Acts 10 tells the story of a Roman soldier named Cornelius and one of Jesus’ apostles, a Jew named Peter. Generally, Jews and Romans did not get along. This had to do in part with the fact that the Romans were the occupying force in Israel at this time. It also had to do with the fact that Romans were Gentiles, and Jews and Gentiles despised each other. One of the prayers many pious Jews of this day would pray was, “Blessed art Thou, [O God], who did not make me a Gentile.” So you can imagine that Peter must have been more than a little uncomfortable when three men came to his door and said, “We have come from Cornelius the centurion” (Acts 10:22). Just the mention of a Gentile soldier, especially when that Gentile soldier happens to be working for the army that is occupying your nation, would have turned Peter’s stomach. But this group of men had a special request of the apostle: “A holy angel told him to have you come to his house so that he could hear what you have to say” (Acts 10:22).

It is at this point that Peter had a decision to make: does he turn his nose up in disgust at these men because of their racial and political differences, or does he welcome them and honor their request?

“Then Peter invited the men into the house to be his guests. The next day Peter started out with them” (Acts 10:23).

Peter, rather than walking the well-worn and socially accepted road of the racism of his day, instead chose the road of racial reconciliation. Indeed, when Peter finally does talk to Cornelius, he announces, “I now realize how true it is that God does not show favoritism but accepts men from every nation who fear Him and do what is right” (Acts 10:34-35). God, Peter explains, loves people without regard to race. He loves people “from every nation.” This is why, when another apostle named John sees a vision of heaven, he sees people “from every nation, tribe, people and language, standing before the throne and in front of the Lamb” (Revelation 7:9).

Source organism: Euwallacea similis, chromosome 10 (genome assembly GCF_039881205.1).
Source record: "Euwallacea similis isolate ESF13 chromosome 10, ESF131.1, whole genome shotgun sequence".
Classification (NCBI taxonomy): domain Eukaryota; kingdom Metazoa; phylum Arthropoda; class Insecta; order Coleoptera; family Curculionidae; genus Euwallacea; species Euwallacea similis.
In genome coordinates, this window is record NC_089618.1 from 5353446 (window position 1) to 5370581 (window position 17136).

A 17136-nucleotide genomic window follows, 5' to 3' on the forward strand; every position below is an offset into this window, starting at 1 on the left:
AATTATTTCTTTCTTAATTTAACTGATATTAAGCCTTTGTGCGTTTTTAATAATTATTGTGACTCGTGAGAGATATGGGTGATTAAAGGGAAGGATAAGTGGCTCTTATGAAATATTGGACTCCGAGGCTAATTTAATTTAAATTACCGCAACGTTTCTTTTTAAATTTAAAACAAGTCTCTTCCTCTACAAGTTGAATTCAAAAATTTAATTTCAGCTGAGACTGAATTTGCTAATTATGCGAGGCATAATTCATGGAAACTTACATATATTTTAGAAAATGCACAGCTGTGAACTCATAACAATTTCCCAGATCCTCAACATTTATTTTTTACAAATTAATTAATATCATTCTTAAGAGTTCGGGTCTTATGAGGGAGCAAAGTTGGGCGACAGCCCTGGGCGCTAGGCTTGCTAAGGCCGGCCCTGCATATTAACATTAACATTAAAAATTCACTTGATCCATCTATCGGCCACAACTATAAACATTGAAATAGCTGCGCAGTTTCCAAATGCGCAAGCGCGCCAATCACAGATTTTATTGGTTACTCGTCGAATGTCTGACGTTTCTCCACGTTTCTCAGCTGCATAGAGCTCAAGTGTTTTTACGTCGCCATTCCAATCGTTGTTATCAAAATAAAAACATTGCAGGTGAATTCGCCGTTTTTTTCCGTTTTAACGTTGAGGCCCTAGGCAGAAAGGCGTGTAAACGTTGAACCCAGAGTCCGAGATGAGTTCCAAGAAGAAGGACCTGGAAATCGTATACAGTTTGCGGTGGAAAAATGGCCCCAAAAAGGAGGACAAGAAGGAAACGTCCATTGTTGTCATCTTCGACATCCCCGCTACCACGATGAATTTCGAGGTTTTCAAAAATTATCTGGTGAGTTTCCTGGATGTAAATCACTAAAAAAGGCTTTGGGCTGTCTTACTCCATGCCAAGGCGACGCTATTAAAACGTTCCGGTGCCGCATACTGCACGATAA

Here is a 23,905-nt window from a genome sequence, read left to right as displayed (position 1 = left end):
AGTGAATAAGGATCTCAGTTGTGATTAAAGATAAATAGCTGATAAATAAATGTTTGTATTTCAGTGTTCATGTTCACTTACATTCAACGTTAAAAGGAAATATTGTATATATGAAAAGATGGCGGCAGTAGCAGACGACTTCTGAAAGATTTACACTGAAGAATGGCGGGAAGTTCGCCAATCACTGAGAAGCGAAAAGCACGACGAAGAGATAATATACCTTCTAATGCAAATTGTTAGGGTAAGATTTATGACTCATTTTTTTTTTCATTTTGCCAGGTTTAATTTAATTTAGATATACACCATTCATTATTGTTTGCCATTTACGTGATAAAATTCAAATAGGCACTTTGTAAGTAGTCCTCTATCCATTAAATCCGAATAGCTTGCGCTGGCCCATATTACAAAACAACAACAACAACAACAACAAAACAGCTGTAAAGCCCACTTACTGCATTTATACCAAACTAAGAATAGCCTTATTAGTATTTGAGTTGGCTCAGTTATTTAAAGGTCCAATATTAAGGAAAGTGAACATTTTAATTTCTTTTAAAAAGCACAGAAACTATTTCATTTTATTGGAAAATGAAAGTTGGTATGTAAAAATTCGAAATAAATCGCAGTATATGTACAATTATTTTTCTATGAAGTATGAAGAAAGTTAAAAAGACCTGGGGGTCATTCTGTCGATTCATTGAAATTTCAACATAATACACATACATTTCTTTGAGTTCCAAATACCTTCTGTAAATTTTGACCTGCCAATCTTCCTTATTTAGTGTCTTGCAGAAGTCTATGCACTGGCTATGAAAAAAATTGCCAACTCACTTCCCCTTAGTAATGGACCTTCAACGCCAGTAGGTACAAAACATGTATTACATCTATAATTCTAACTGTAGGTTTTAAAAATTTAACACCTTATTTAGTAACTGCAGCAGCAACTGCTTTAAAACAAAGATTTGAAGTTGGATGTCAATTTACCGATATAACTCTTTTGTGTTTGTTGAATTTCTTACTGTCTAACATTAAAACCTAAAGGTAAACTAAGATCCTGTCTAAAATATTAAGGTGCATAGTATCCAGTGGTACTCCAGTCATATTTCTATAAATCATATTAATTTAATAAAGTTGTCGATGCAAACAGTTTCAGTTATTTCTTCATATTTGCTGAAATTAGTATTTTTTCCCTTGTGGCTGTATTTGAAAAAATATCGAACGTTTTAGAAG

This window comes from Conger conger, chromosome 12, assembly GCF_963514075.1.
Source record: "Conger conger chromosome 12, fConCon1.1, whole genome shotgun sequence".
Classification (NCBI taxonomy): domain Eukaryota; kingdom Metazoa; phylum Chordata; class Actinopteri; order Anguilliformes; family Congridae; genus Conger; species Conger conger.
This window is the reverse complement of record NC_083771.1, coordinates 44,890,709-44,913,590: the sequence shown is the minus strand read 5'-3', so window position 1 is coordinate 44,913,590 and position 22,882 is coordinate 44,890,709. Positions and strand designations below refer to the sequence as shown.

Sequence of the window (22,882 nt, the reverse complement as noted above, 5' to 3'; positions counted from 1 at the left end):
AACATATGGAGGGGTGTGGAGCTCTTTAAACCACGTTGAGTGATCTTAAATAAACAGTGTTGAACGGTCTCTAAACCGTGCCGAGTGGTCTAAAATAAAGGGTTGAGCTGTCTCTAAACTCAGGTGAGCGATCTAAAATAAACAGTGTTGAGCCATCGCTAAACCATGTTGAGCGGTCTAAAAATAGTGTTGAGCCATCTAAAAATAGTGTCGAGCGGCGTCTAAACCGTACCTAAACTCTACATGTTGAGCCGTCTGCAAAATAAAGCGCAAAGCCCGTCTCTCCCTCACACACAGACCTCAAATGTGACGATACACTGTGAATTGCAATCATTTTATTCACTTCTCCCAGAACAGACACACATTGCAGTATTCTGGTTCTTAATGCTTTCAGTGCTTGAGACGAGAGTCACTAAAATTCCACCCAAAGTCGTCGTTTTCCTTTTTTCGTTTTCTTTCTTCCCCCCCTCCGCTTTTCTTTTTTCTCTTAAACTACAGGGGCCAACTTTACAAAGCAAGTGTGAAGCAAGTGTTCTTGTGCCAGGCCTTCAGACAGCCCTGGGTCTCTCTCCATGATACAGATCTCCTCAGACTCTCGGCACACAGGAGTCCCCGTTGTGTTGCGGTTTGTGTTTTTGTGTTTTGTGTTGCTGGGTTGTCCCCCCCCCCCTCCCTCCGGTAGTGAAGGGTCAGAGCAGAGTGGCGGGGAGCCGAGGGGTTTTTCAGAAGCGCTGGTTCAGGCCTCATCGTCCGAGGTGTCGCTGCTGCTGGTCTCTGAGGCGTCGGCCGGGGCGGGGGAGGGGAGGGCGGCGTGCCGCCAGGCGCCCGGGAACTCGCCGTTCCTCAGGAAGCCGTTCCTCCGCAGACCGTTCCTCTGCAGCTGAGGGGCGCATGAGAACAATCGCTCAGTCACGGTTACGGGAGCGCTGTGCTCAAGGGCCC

Peter’s words, then, cut the core of the problem with racism. Racism says, “Even if God accepts people from every nation, I will not.” And to not accept someone that God has is not only hateful, it is wicked.

In my mind, the most eerie, yet poignant, part of this tragedy at Charleston is that Roof, when he first entered the church building, walked up and sat next to Pastor Pinckney. In a predominantly black congregation, and as someone who had not been there before, he would have surely stuck out. The pastor could have shunned him, or, at the very least, ushered him to a more “appropriate” spot that wasn’t right next to the church’s leader. But Pastor Pinckney welcomed him. He gladly let him sit next to him. He, as Jesus said, loved his enemies even though, at the time, he didn’t know Roof was his enemy.  Indeed, in one of Roof’s most chilling confessions, he said he “almost didn’t go through with it because everyone was so nice to him.”  Now that’s amazing love from a congregation who has every reason to hate.

Oh, that we would all have a double portion of Emanuel African Methodist Episcopal’s spirit. For a spirit like that is just what we need to prevent tragedies like this.

+ IN MEMORIAM +

Cynthia Hurd
Susie Jackson
Ethel Lance
Rev. DePayne Middleton-Doctor
Rev. Clementa Pinckney
Tywanza Sanders
Rev. Dr. Daniel Simmons
Rev. Sharonda Singleton
Myra Thompson

June 22, 2015 at 5:15 am 5 comments

The Greatest Show On Earth